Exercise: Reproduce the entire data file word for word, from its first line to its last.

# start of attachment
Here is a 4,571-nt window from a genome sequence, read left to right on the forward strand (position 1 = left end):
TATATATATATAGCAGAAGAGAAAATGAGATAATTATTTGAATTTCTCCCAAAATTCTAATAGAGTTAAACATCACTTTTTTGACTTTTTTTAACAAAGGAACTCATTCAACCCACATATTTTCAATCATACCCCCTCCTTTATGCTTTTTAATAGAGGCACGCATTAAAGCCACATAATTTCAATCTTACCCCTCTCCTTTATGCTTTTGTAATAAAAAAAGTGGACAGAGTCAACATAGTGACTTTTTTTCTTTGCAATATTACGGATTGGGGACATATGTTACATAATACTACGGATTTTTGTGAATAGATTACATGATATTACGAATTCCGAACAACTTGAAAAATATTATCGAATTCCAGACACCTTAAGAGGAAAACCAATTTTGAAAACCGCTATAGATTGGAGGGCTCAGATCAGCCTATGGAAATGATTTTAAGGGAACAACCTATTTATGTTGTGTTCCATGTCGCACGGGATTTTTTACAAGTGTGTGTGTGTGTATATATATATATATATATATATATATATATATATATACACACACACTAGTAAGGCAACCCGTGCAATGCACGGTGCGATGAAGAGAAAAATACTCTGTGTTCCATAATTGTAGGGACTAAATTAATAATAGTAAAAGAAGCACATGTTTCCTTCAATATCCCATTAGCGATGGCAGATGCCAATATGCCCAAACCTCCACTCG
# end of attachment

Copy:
Here is a 4,571-nt window from a genome sequence, read left to right on the forward strand (position 1 = left end):
TATATATATATAGCAGAAGAGAAAATGAGATAATTATTTGAATTTCTCCCAAAATTCTAATAGAGTTAAACATCACTTTTTTGACTTTTTTTAACAAAGGAACTCATTCAACCCACATATTTTCAATCATACCCCCTCCTTTATGCTTTTTAATAGAGGCACGCATTAAAGCCACATAATTTCAATCTTACCCCTCTCCTTTATGCTTTTGTAATAAAAAAAGTGGACAGAGTCAACATAGTGACTTTTTTTCTTTGCAATATTACGGATTGGGGACATATGTTACATAATACTACGGATTTTTGTGAATAGATTACATGATATTACGAATTCCGAACAACTTGAAAAATATTATCGAATTCCAGACACCTTAAGAGGAAAACCAATTTTGAAAACCGCTATAGATTGGAGGGCTCAGATCAGCCTATGGAAATGATTTTAAGGGAACAACCTATTTATGTTGTGTTCCATGTCGCACGGGATTTTTTACAAGTGTGTGTGTGTGTATATATATATATATATATATATATATATATATATATACACACACACTAGTAAGGCAACCCGTGCAATGCACGGTGCGATGAAGAGAAAAATACTCTGTGTTCCATAATTGTAGGGACTAAATTAATAATAGTAAAAGAAGCACATGTTTCCTTCAATATCCCATTAGCGATGGCAGATGCCAATATGCCCAAACCTCCACTCG